Bwahahaha! The Plan is Working Perfectly!

I recently received a generous goodies bag from Constituting America, in recognition of winning their 2016 We the Future Best Teacher Lesson Plan for my Our Nation’s Foundations curriculum.

 

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I brought some of the items to school, displaying both the framed certificate and the clear acrylic paperweight inscribed with my award. One of my 6th Grade students noticed it on the Circulation Desk and wanted to know how I won it. (She loves to enter contests.) I told her about my entry to last year’s contest.

I developed the lesson plan that I have presented to Library classes two times in the last 5 years. Since I am on the emailing list for Constituting America- an organization I admire and promote- I decided to submit my lesson plans upon their invitation to enter the We the Future Contest. Then, I admit, I forgot all about it. Until February 1, 2017, when I received another email from Constituting America, informing me that I had won Best Teacher Lesson Plan for 2016!

Yes, it comes with generous prizes, which entices more entries, but the best prize is the way this organization promotes award winning entries all across the country. I certainly hope that many teachers, librarians, homeschoolers, churches and citizens use my lesson plan to help teach the founding principles of our Constitution!

This story inspired my young friend, so I printed the 2017 contest rules for her. She wants to write and perform a song, so she must comply with the contest rules requiring the song to promote the Bill of RightsWhich means she’ll have to learn and memorize the Bill of Rights. 

Bwahahahahaha!

 

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Shake It Off! Read It All!

On Friday, April 21st, I hosted 90 students (divided into three separate classes) for Fun & Games in the Library.

Tables were covered with bright butcher paper and printed paper and pencil games were scattered on top. They could play tic-tac-toe, or finish mazes, or enclose boxes or find hidden pictures as they consumed their lunches. I also had peripheral centers for coloring, cartooning and paper-airplane construction. Although the kids had a blast making and sailing paper airplanes, I wouldn’t recommend this activity in a Library with high window ledges. Just sayin’.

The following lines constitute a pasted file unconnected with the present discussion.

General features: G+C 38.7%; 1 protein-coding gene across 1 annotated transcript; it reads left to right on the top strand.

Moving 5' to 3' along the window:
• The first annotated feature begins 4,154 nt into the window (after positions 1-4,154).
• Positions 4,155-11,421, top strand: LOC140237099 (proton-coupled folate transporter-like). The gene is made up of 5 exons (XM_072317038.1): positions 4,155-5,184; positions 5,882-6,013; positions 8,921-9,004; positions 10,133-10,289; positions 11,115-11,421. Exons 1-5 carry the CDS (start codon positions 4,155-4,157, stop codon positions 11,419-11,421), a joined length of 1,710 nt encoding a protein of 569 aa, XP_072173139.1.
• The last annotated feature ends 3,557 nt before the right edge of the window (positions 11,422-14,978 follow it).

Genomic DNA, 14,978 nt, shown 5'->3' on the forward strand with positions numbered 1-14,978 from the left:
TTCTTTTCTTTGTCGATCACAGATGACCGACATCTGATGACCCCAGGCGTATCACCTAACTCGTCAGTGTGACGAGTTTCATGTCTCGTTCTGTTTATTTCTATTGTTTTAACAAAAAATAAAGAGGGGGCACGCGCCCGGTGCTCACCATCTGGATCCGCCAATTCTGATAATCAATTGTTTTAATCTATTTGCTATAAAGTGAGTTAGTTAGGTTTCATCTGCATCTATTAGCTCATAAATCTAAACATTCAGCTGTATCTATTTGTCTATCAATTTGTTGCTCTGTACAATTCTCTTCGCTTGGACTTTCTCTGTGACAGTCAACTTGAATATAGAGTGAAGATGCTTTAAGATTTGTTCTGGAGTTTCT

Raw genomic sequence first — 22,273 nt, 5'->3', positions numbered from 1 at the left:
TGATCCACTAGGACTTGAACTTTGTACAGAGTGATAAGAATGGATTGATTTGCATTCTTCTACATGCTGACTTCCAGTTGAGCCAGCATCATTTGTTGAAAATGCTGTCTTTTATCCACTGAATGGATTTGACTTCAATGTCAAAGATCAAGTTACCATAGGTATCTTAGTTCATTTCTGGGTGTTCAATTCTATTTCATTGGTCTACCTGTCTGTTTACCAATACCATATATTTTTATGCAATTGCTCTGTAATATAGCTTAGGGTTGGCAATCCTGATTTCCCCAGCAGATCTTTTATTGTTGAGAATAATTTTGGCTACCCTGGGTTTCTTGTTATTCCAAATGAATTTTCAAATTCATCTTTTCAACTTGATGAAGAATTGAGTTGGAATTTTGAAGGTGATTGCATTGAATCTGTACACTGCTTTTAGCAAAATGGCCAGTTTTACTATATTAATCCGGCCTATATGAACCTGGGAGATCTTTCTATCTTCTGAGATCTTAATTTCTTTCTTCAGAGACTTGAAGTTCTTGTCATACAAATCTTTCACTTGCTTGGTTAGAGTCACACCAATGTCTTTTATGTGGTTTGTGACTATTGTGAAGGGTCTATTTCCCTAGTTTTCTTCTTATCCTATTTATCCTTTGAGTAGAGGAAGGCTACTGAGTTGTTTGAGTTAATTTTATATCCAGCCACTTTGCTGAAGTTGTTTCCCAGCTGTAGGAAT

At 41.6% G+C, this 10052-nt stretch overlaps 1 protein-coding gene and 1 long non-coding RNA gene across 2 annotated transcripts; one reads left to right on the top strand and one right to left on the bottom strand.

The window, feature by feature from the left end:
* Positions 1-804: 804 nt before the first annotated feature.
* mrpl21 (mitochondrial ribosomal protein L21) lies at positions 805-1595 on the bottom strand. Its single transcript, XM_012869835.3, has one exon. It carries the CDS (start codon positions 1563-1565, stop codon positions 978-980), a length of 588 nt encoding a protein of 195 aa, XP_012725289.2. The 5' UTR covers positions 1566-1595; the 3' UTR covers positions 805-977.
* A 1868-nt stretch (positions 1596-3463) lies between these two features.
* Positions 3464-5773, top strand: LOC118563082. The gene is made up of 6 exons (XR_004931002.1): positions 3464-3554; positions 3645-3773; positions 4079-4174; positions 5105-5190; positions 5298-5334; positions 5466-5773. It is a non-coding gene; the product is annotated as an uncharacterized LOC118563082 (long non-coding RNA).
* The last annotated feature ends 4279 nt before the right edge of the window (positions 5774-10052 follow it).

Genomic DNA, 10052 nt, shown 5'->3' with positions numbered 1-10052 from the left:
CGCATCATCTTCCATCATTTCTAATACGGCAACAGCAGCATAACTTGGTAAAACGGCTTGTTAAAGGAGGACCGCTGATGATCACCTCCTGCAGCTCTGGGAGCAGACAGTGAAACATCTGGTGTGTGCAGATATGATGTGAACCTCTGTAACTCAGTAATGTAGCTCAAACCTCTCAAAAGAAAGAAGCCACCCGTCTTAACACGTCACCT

The parties were in appreciation of the students who participated in my Love Your Library Challenge. Each one either appeared in a class video or created a promotional poster describing why they love their school Library.

One 5th grade class rewrote a Taylor Swift song and performed it on video for me. Here are the revised lyrics to Shake It Off!

My Library is great… I got knowledge on my brain… The books are all okay… The books are all okay… but I keep looking, trying to find my books and I see this story in my way, saying “it’s gonna be really goooood!” My Library is great, great, great! Mrs. Branstiter is nice, nice, nice! The artifacts are cool, cool, cool, cool, cool! I read it all! I read it all! Hey, hey, hey, while you’re over there with your boring book, you could’ve come here for a really good book. My Library has really good books, they’re so amazing and I’m just gonna read! To the lady over there with the pretty short hair: she came on over to teach us about artifacts…Yeah…Ohhhh…All I wanna do is Read It All! Read It All!

Please excuse the sideways video:

I’m smiling now.

 

Spring Has Sprung

Mrs. Roberts 5th-grade Science class discovered the life-cycle of a butterfly in an up-close and personal way!

When butterfly larvae (i.e. caterpillars) was delivered, students placed them in a conducive environment for cocoon spinning and ultimate transformation.

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A few short weeks later revealed success! Butterflies were borned!

And…set free to live out their short and productive lives in the wild (meaning suburbs).

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Love Your Library Challenge

In honor of National School Library Month, I challenged my students to make a poster describing why they love the Library, or make a class video explaining the same. Winners were invited to a Fun & Games Picnic in the Library.

Here’s one entry by Mrs. Grothe’s morning ELAR class (note the mannequin challenge):

Sue Crouch MVPs!

The Sue Crouch Intermediate school faculty and staff voted for the Teacher of the Year and Support Staff Person of the Year.